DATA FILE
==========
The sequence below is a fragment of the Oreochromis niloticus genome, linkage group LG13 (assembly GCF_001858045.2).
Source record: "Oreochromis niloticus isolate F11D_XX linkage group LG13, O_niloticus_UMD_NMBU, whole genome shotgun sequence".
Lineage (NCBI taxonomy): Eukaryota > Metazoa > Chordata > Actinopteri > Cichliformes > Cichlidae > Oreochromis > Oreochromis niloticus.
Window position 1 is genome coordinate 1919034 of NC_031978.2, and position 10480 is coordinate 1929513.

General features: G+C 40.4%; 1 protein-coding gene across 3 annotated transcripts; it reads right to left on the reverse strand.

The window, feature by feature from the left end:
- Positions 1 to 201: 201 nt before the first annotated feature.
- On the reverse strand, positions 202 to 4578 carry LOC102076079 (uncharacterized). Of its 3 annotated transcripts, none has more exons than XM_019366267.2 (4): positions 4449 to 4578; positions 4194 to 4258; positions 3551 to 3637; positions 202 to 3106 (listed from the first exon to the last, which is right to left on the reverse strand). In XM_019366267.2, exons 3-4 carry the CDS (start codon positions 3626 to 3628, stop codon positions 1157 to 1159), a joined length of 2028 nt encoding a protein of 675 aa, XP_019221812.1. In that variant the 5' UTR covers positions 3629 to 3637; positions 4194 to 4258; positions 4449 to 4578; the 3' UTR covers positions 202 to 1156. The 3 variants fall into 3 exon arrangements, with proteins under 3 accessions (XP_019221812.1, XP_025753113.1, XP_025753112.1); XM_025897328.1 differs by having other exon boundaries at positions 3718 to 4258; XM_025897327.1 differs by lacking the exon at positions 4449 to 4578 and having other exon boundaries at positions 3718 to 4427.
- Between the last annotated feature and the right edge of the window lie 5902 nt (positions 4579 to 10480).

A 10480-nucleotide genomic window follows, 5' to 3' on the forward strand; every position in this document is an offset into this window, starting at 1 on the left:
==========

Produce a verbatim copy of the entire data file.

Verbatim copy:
The sequence below is a fragment of the Oreochromis niloticus genome, linkage group LG13 (assembly GCF_001858045.2).
Source record: "Oreochromis niloticus isolate F11D_XX linkage group LG13, O_niloticus_UMD_NMBU, whole genome shotgun sequence".
Lineage (NCBI taxonomy): Eukaryota > Metazoa > Chordata > Actinopteri > Cichliformes > Cichlidae > Oreochromis > Oreochromis niloticus.
Window position 1 is genome coordinate 1919034 of NC_031978.2, and position 10480 is coordinate 1929513.

General features: G+C 40.4%; 1 protein-coding gene across 3 annotated transcripts; it reads right to left on the reverse strand.

The window, feature by feature from the left end:
- Positions 1 to 201: 201 nt before the first annotated feature.
- On the reverse strand, positions 202 to 4578 carry LOC102076079 (uncharacterized). Of its 3 annotated transcripts, none has more exons than XM_019366267.2 (4): positions 4449 to 4578; positions 4194 to 4258; positions 3551 to 3637; positions 202 to 3106 (listed from the first exon to the last, which is right to left on the reverse strand). In XM_019366267.2, exons 3-4 carry the CDS (start codon positions 3626 to 3628, stop codon positions 1157 to 1159), a joined length of 2028 nt encoding a protein of 675 aa, XP_019221812.1. In that variant the 5' UTR covers positions 3629 to 3637; positions 4194 to 4258; positions 4449 to 4578; the 3' UTR covers positions 202 to 1156. The 3 variants fall into 3 exon arrangements, with proteins under 3 accessions (XP_019221812.1, XP_025753113.1, XP_025753112.1); XM_025897328.1 differs by having other exon boundaries at positions 3718 to 4258; XM_025897327.1 differs by lacking the exon at positions 4449 to 4578 and having other exon boundaries at positions 3718 to 4427.
- Between the last annotated feature and the right edge of the window lie 5902 nt (positions 4579 to 10480).

A 10480-nucleotide genomic window follows, 5' to 3' on the forward strand; every position in this document is an offset into this window, starting at 1 on the left: